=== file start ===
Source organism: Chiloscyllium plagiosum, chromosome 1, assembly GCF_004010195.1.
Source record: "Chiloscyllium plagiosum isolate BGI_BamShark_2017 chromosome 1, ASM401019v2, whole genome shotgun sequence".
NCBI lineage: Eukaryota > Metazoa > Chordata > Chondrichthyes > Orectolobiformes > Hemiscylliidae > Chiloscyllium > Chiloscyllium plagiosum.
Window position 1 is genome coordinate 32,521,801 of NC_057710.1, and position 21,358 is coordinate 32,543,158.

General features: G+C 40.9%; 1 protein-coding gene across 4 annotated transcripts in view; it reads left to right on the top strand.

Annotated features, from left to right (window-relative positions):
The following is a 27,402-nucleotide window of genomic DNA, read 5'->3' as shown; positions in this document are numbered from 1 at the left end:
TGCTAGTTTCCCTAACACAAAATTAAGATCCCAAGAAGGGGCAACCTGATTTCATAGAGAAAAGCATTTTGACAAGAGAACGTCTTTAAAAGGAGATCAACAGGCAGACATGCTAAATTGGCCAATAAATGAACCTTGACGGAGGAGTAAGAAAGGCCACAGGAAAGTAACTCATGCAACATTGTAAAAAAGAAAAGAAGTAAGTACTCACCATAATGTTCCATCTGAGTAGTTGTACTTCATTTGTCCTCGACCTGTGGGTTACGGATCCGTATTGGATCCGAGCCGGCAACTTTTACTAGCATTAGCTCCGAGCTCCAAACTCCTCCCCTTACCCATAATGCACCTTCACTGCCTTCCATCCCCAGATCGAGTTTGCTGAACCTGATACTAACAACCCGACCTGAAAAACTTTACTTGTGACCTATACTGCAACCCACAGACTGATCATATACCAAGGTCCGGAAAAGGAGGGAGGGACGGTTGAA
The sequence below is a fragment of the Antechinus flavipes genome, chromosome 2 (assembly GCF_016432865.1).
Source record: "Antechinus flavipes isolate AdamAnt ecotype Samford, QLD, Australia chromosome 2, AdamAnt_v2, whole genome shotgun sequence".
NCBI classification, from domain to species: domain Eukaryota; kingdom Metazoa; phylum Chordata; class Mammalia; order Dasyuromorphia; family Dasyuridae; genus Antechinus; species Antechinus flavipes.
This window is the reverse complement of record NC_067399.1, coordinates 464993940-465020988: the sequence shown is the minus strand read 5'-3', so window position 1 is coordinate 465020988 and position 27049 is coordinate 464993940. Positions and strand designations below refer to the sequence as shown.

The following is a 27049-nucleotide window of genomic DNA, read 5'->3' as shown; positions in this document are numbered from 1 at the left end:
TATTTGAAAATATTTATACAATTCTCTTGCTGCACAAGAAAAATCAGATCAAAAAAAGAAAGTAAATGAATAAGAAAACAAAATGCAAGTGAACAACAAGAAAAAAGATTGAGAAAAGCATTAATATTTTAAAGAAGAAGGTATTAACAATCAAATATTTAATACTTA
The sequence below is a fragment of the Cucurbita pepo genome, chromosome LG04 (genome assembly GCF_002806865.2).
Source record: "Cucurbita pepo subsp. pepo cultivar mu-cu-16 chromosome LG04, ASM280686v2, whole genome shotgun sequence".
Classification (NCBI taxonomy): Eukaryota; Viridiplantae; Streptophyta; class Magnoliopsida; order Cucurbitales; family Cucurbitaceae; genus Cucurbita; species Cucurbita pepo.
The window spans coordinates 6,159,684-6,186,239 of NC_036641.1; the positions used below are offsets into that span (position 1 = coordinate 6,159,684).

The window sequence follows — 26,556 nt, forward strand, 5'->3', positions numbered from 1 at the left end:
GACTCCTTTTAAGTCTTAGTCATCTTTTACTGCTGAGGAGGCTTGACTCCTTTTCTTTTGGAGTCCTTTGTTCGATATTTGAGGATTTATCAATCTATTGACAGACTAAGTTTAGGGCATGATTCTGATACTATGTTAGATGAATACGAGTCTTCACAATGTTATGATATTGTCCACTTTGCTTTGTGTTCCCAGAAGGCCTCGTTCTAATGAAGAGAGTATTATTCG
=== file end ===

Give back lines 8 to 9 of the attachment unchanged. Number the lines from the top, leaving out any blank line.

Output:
TGCTAGTTTCCCTAACACAAAATTAAGATCCCAAGAAGGGGCAACCTGATTTCATAGAGAAAAGCATTTTGACAAGAGAACGTCTTTAAAAGGAGATCAACAGGCAGACATGCTAAATTGGCCAATAAATGAACCTTGACGGAGGAGTAAGAAAGGCCACAGGAAAGTAACTCATGCAACATTGTAAAAAAGAAAAGAAGTAAGTACTCACCATAATGTTCCATCTGAGTAGTTGTACTTCATTTGTCCTCGACCTGTGGGTTACGGATCCGTATTGGATCCGAGCCGGCAACTTTTACTAGCATTAGCTCCGAGCTCCAAACTCCTCCCCTTACCCATAATGCACCTTCACTGCCTTCCATCCCCAGATCGAGTTTGCTGAACCTGATACTAACAACCCGACCTGAAAAACTTTACTTGTGACCTATACTGCAACCCACAGACTGATCATATACCAAGGTCCGGAAAAGGAGGGAGGGACGGTTGAA
The sequence below is a fragment of the Antechinus flavipes genome, chromosome 2 (assembly GCF_016432865.1).